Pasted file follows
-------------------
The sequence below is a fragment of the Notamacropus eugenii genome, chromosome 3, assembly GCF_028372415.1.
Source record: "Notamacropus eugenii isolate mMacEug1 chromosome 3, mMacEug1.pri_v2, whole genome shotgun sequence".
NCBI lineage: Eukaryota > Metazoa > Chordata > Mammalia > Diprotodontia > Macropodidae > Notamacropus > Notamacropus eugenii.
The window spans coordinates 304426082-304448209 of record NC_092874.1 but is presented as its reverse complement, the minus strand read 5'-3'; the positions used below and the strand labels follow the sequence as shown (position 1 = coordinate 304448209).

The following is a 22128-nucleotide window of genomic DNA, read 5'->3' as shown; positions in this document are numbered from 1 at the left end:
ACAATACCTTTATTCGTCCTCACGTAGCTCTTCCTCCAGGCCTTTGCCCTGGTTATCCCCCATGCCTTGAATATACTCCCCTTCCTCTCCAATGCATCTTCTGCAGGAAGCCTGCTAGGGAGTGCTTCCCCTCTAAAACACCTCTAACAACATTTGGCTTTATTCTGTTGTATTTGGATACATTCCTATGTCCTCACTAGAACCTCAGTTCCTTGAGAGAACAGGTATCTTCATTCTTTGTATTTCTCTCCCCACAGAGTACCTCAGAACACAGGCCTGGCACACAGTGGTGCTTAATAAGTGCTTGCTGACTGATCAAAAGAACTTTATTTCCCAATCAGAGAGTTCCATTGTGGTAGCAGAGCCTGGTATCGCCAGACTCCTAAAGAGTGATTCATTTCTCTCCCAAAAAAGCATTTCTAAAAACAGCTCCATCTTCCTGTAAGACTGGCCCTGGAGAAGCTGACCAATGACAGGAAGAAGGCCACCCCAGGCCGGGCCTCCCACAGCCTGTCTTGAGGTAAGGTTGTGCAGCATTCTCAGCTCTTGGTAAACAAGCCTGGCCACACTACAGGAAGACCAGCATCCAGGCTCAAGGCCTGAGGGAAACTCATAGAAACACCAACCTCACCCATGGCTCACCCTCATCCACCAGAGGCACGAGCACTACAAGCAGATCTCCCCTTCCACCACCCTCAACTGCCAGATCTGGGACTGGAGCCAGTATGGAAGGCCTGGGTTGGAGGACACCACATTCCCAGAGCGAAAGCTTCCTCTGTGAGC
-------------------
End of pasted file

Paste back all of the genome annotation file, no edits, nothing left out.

The sequence below is a fragment of the Notamacropus eugenii genome, chromosome 3, assembly GCF_028372415.1.
Source record: "Notamacropus eugenii isolate mMacEug1 chromosome 3, mMacEug1.pri_v2, whole genome shotgun sequence".
NCBI lineage: Eukaryota > Metazoa > Chordata > Mammalia > Diprotodontia > Macropodidae > Notamacropus > Notamacropus eugenii.
The window spans coordinates 304426082-304448209 of record NC_092874.1 but is presented as its reverse complement, the minus strand read 5'-3'; the positions used below and the strand labels follow the sequence as shown (position 1 = coordinate 304448209).

The following is a 22128-nucleotide window of genomic DNA, read 5'->3' as shown; positions in this document are numbered from 1 at the left end:
ACAATACCTTTATTCGTCCTCACGTAGCTCTTCCTCCAGGCCTTTGCCCTGGTTATCCCCCATGCCTTGAATATACTCCCCTTCCTCTCCAATGCATCTTCTGCAGGAAGCCTGCTAGGGAGTGCTTCCCCTCTAAAACACCTCTAACAACATTTGGCTTTATTCTGTTGTATTTGGATACATTCCTATGTCCTCACTAGAACCTCAGTTCCTTGAGAGAACAGGTATCTTCATTCTTTGTATTTCTCTCCCCACAGAGTACCTCAGAACACAGGCCTGGCACACAGTGGTGCTTAATAAGTGCTTGCTGACTGATCAAAAGAACTTTATTTCCCAATCAGAGAGTTCCATTGTGGTAGCAGAGCCTGGTATCGCCAGACTCCTAAAGAGTGATTCATTTCTCTCCCAAAAAAGCATTTCTAAAAACAGCTCCATCTTCCTGTAAGACTGGCCCTGGAGAAGCTGACCAATGACAGGAAGAAGGCCACCCCAGGCCGGGCCTCCCACAGCCTGTCTTGAGGTAAGGTTGTGCAGCATTCTCAGCTCTTGGTAAACAAGCCTGGCCACACTACAGGAAGACCAGCATCCAGGCTCAAGGCCTGAGGGAAACTCATAGAAACACCAACCTCACCCATGGCTCACCCTCATCCACCAGAGGCACGAGCACTACAAGCAGATCTCCCCTTCCACCACCCTCAACTGCCAGATCTGGGACTGGAGCCAGTATGGAAGGCCTGGGTTGGAGGACACCACATTCCCAGAGCGAAAGCTTCCTCTGTGAGC